The Centers for Medicare & Medicaid Services is proposing to radically change how they pay skilled nursing facilities to care for Medicare patients after hospital stays. Today, under the RUG IV rule and formula, the economic engine of the facility is the rehab department and the fuel for that engine is the volume of minutes of therapy provided by physical, occupational, and speech therapists.
The more minutes of therapy, the higher the payment. Are there unintended consequences from the current model? Of course. I think we’ve all sadly seen examples of cringeworthy decisions and care plans made to capitalize on the current model. With the possible replacement of RUG IV with RCS-1, CMS is not looking to fix the engine. They’re removing it.
As I’ve talked with administrators, nurses, and therapists about RCS 1 over the past couple weeks, the reaction has been consistent:
- Blank Stares followed by
- Disbelief followed by
- Minds Racing to predict the consequences.
1. BLANK STARES – Because it’s a paradigm shift
The RCS1 formula to determine a daily PPS rate is, at a high level, this is to determine why the patient is admitted to the SNF.
- Why is the patient here?
10 categories: Major Joint or Spinal, Non-Orthopedic, Acute Neurologic, Non-surgical orthopedic/Musculoskeletal, Orthopedic Surgery (Except Major Joint), Cancer, Acute Infections, Pulmonary, Cardiovascular & Coagulation, Medical Management
- What is the functional status of the patient?
Higher functioning, less dependent = higher score/payment
- What is the cognitive function of the patient?
Higher cognition = higher score/payment
- Is the patient depressed?
Depressed patients = higher score/payment
- What non-therapy ancillary things are going on with the patient?
IV med, Feeding tubes, Dialysis, etc. = higher score/payment
2. DISBELIEF – What about therapy minutes?
3. MINDS RACING – How will we adapt?
Could RCS-1 mean an unintended windfall for operators? Maybe.
Let’s compare the RUGIV and RCS1 payment for a couple common Medicare SNF patient types. Let’s choose Kansas City as our market.
The source for the RCS-1 rate is from the Zimmet Healthcare Services Group online calculator. I highly recommend Zimmet to anyone in the industry who wants to learn in depth about this and wants to stay on top of the latest changes to reimbursement/regulations. (I have no financial interest in Zimmet.).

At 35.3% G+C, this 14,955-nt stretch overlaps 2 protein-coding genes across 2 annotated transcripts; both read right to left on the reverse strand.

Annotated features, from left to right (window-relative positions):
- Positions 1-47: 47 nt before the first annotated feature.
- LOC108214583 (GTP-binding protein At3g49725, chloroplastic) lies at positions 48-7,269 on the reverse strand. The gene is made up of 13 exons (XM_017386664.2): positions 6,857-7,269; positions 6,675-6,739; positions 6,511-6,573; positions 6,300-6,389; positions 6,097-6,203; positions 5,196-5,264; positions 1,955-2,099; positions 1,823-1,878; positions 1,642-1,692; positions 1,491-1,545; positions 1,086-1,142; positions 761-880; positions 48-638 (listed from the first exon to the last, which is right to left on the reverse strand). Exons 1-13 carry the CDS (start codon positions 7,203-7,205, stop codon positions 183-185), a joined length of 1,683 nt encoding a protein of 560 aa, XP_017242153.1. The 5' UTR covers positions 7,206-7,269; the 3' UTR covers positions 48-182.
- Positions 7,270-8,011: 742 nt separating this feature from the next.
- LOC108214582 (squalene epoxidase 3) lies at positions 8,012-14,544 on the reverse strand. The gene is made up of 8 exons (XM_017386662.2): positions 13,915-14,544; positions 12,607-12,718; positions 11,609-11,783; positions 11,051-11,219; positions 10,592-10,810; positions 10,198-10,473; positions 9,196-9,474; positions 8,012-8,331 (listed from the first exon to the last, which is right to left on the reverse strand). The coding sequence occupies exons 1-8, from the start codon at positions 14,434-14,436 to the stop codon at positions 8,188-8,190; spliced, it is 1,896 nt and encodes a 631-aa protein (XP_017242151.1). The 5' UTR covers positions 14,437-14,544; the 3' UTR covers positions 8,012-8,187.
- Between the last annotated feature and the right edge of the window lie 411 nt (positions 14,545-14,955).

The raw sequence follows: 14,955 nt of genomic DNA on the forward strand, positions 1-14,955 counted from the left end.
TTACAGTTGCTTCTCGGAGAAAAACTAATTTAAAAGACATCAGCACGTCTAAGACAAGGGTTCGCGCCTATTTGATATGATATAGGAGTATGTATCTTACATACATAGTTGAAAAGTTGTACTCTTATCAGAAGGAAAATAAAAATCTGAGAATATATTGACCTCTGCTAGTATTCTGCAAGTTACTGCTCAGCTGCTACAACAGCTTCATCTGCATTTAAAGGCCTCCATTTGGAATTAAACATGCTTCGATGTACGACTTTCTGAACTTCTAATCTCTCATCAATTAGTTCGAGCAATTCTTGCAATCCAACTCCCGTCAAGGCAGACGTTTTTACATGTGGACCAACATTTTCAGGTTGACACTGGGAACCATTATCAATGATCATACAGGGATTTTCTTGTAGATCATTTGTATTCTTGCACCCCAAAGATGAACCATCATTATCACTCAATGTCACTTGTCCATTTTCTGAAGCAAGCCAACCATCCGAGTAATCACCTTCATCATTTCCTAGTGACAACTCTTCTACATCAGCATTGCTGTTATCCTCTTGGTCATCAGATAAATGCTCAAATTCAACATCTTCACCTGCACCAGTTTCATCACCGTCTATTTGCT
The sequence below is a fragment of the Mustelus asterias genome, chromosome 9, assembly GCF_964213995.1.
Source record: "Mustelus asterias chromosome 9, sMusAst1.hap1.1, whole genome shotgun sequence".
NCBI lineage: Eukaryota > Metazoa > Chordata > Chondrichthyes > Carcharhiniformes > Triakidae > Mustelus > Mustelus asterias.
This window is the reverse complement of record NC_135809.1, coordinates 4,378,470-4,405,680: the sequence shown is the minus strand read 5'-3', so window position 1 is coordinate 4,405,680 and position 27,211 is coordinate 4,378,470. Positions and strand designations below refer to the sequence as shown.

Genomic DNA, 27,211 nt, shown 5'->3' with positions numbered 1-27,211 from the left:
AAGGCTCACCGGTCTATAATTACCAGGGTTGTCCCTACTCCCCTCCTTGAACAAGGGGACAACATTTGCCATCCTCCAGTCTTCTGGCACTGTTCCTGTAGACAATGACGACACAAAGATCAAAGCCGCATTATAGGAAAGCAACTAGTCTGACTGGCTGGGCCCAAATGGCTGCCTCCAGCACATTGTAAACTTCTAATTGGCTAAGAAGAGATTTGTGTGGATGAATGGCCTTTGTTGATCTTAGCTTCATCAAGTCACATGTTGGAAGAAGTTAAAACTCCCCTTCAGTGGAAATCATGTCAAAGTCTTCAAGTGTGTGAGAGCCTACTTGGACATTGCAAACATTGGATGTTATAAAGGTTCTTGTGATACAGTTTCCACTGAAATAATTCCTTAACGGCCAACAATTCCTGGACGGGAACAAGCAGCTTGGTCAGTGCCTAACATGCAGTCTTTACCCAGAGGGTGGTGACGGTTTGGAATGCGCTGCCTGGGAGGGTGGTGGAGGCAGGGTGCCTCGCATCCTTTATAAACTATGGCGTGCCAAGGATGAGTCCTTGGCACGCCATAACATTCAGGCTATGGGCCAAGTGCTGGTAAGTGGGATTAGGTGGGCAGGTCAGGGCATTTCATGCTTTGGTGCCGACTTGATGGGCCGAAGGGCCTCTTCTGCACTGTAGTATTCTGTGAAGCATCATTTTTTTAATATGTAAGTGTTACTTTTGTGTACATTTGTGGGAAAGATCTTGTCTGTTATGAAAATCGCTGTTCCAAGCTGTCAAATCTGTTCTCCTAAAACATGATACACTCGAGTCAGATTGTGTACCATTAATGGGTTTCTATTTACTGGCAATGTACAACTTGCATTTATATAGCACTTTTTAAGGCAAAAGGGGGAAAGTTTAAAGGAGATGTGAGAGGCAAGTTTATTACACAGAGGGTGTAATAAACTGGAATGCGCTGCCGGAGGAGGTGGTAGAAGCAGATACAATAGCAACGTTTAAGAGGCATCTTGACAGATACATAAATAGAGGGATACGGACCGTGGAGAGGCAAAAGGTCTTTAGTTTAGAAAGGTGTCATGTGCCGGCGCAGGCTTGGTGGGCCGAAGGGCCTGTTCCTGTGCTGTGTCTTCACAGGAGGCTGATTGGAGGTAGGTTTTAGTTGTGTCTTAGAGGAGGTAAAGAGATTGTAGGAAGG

CMS is notorious for underestimating operators’ ability to pivot to the changing goal posts. Can you imagine a replay of 2011/2012 when the change to RUG4 resulted in a windfall for savvy operators followed by an immediate cut by CMS to fix it (see Medicare rate chart)? I can.
Keeping the minutes static, the daily profit increases by $177 and $342 for the stroke and joint replacement patients respectively. But the RCS-1 formula begs the question: why would you keep the minutes static? The minutes/RUG thresholds are artificial constructs by CMS. When those thresholds disappear, what does care planning by the PT/OT/ST look like? Will they give more or less? What will the directives be from management?
Can you see the pendulum swinging too far for some organizations that try to cut therapy to the bone since it will become a cost center (financially speaking)? I can.
Plus: How will rehab companies and/or rehab departments change how they care plan? More group/concurrent therapy? More use of aides in the states that allow it? More use of RNAs? More intense rehab during the first half of the stay?
Here’s the thing, love them or hate them, the minutes thresholds provides everyone (management and clinicians) with a framework that encourages therapy to be given but also provides a “governor” on how much therapy is given. What’s the governor or regulator under RCS-1? Patient outcomes. Is that it? Looks that way to me.
Any operator who wants to maintain or grow their Medicare market share must earn it today. Bagels are being replaced by data — length of stay, readmission rates by diagnosis, episodic cost of care, star ratings — to determine short-term patient market share.
RCS-1 doesn’t change that reality. How can you possibly attract short-term patients and deliver optimal outcomes on those data points without exceptional (sufficient & effective) PT/OT/ST? I don’t see it. Nevertheless, I would anticipate rehab companies and rehab departments to drive more efficiency — cutting out the gray-area treatments that milk the minutes but are not the most effective/efficient methods. How are outsourced rehab companies preparing for this? Are they going to continue to charge the same way or will they develop new metrics?
I think we’ll develop new rules of thumb for rehab hours and dollars per patient day (PPD) like we have for nursing today. Nursing minutes are not part of the reimbursement formula today, like rehab minutes are not part of the formula under RCS1. Today, we see some Medicaid-dominant facilities staffing nursing at 2.8 hours ppd. High-acuity, short-term facilities may staff around 4.5 hours ppd. What’s the regulator for staffing the cost-center known as Nursing? Patient need/outcomes. I believe we’ll see rehab staffing in facilities in a similar way.
My focus so far has been at the operator/facility level. But how will underwriting and valuations of facilities change in 2018 and 2019? I think it’s safe to say, our current underwriting models will need major updating if RCS-1 goes through as proposed.
This article was originally published on McKnight’s here: http://www.mcknights.com/guest-columns/rcs-1-says-goodbye-to-rehab-yes-no/article/695499/